postervirus:

SILENCE = SEX

“The New Equation”
by Jordan Arseneault

It’s that awkward moment when…
You’re naked in bed with a boy you’ve just made out with on a rooftop.
Looking up at the little toy cross
On top of the big, dark mountain.

That awkward moment where you bring in the Greek chorus
Of Angels in America characters
And the dump truck of dead bodies and
News segments of ashes actions
And Diamanda Galas howling over Fire in My Belly.

That awkward moment when you decide to cough it up
To rip the band-aid off the unhealed wound
And tell him:

I just need to tell you something that’s really not easy to say and
I’m legally required to tell you before we take this any further:

I have been shortlisted for a very special prize.
I am on the shortlist for those who didn’t win the bet.
I am biopolitically pegged for a lifetime of awkward moments.

There’s 50 parts per millilitre of me
That are Having It Very
difficult; that are too late for a vaccine,
That didn’t do their due diligence
And that echo a Harsh Interior Voice
Saying “stay away,”
Even though any other combination of bodies in a moment like this
Would just be getting it on right now.

It’s that awkward moment where you look up at the
SILENCE = DEATH poster
On his cluttered bedroom wall
And say the words
I AM HIV POSITIVE
Only to see him freeze, lose his boner, sigh,
And explain trippingly that he has an anxiety disorder
And “just can’t take it right now.”

It’s that awkward moment when you want to rip a hypocritical poster
off someone’s wall
Or at least half of it:
SILENCE = riiippppppp crumple crumple
SILENCE =
SILENCE = SEX
All those posters say THAT to me now:
Silence equals sex.

If you just keep your mouth shut
And don’t talk about cells and replication and undetectability
And minor cuts or abrasions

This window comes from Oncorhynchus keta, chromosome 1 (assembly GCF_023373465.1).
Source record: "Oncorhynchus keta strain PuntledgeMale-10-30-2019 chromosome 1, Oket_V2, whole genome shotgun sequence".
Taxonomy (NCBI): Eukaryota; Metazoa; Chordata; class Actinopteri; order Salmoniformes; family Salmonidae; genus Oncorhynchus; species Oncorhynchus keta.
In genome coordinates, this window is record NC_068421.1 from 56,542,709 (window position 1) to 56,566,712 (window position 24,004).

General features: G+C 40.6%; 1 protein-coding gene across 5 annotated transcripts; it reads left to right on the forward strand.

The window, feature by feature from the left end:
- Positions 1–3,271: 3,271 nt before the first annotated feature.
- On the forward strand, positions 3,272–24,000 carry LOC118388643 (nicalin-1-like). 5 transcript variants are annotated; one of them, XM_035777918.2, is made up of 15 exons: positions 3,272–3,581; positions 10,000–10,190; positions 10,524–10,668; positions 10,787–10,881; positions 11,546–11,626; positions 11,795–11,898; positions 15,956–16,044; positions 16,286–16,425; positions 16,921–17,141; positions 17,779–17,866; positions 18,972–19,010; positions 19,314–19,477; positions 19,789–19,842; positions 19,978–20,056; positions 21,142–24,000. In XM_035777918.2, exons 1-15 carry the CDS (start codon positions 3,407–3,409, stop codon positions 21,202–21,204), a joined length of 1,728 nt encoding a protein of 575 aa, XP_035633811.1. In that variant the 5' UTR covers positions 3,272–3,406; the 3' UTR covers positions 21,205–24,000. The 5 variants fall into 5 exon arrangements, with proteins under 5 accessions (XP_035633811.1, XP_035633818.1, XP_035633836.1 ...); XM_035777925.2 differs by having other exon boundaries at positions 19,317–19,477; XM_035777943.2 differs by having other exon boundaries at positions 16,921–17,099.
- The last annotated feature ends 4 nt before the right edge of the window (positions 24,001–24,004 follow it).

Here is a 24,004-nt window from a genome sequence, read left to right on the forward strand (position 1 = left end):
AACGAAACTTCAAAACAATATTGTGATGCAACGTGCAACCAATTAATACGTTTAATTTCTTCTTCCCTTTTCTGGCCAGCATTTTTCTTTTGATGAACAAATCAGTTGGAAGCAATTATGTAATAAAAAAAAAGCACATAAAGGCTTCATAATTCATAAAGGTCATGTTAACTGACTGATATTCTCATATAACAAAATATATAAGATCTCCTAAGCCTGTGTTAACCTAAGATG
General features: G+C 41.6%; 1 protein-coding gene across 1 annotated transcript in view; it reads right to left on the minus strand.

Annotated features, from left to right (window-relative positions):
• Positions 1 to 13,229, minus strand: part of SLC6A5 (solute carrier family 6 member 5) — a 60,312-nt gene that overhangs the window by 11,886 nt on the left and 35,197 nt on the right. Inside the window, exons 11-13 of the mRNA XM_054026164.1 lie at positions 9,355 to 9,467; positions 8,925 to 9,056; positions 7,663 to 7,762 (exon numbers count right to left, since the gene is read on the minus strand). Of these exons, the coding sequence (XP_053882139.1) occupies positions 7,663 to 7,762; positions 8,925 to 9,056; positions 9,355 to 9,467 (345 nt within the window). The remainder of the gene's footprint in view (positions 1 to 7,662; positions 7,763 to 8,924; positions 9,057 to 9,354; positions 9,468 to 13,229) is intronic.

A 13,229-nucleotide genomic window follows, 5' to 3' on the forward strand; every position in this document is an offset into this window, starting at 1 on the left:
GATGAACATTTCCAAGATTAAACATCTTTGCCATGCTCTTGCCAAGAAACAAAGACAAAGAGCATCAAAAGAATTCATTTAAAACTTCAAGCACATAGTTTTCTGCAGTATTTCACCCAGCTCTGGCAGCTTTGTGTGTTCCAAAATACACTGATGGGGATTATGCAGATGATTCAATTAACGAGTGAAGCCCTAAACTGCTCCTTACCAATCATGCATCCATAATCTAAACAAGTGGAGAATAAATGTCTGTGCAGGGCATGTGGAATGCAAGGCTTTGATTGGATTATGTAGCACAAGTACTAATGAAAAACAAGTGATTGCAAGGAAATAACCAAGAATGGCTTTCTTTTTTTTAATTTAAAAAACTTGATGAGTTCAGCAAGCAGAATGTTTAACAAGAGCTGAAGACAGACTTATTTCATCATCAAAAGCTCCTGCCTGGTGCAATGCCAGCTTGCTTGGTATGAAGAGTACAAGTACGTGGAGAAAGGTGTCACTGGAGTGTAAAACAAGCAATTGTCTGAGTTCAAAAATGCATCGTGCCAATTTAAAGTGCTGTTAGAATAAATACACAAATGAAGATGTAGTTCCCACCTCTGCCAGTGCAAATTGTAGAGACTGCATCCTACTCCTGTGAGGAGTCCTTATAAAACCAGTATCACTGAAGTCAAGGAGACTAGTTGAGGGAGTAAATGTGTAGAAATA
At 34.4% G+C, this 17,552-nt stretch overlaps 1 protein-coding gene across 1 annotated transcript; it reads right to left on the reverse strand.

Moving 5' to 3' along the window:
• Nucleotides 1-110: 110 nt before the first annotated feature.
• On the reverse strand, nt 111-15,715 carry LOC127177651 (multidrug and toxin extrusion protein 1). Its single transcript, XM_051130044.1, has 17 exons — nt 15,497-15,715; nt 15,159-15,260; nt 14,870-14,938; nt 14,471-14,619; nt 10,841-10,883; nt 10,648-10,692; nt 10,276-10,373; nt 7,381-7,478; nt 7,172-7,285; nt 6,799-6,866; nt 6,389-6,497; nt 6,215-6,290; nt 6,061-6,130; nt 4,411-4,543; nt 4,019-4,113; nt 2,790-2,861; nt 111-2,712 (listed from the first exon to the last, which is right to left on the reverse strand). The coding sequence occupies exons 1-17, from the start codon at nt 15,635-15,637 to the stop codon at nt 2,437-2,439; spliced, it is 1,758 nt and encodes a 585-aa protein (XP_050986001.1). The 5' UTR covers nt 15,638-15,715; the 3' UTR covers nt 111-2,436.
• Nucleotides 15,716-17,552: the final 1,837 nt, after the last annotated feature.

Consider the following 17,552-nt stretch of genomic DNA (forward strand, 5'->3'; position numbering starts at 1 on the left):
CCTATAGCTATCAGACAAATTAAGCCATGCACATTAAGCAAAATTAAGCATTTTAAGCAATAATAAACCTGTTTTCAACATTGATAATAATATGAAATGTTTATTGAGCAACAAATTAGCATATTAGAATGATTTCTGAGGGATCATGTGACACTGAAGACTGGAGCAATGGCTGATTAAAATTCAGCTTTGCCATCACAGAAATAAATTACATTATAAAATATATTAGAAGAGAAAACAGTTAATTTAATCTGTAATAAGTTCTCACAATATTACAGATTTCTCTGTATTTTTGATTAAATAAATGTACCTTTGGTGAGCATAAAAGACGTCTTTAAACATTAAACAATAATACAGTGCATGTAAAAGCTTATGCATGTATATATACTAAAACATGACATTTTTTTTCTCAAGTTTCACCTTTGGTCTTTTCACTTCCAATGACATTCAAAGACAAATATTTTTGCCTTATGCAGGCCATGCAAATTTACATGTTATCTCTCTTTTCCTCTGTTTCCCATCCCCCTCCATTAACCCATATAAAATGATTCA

And rinsing with lemon juice
And tests every three months
And how you ever got it in the first place…

“Oh,” you ask “you were in a video PSA about serophobia too?”
“Yes, I’m sure you are very open-minded.
Thank you for showing me that,” you say,
As you put your clothes back on.

SILENCE = SEX
Get used to the new equation,
Cause these bastards just don’t know the math.


3184
Oct 30
menophiliac:

still favorite

menophiliac:

still favorite


6588
Oct 28

(Source: youaintnofamily)


101
Oct 15
heterogeneoushomosexual:

Yigi ChangGlory Horn, 2011

heterogeneoushomosexual:

Yigi Chang
Glory Horn, 2011


291
Oct 15

187
Oct 15
heterogeneoushomosexual:

Tyrone LeblonTruisms (Two), 2012

heterogeneoushomosexual:

Tyrone Leblon
Truisms (Two), 2012


61
Oct 11

9
Sep 13
Art work by Felix D’Eon

Art work by Felix D’Eon


1358
Sep 13
le1f:

your boy in the October ‘12 issue of Details :)

le1f:

your boy in the October ‘12 issue of Details :)


3590
Sep 13

kerriganheartsyou:

seanminteh:

Marsha P. Johnson, Queen of Stonewall & Transgender Revolutionary

Marsha P. Johnson remembered/evoked at the NYC Drag March 2012.

Now, there’s a Queen who should receive a salute for years and years to come.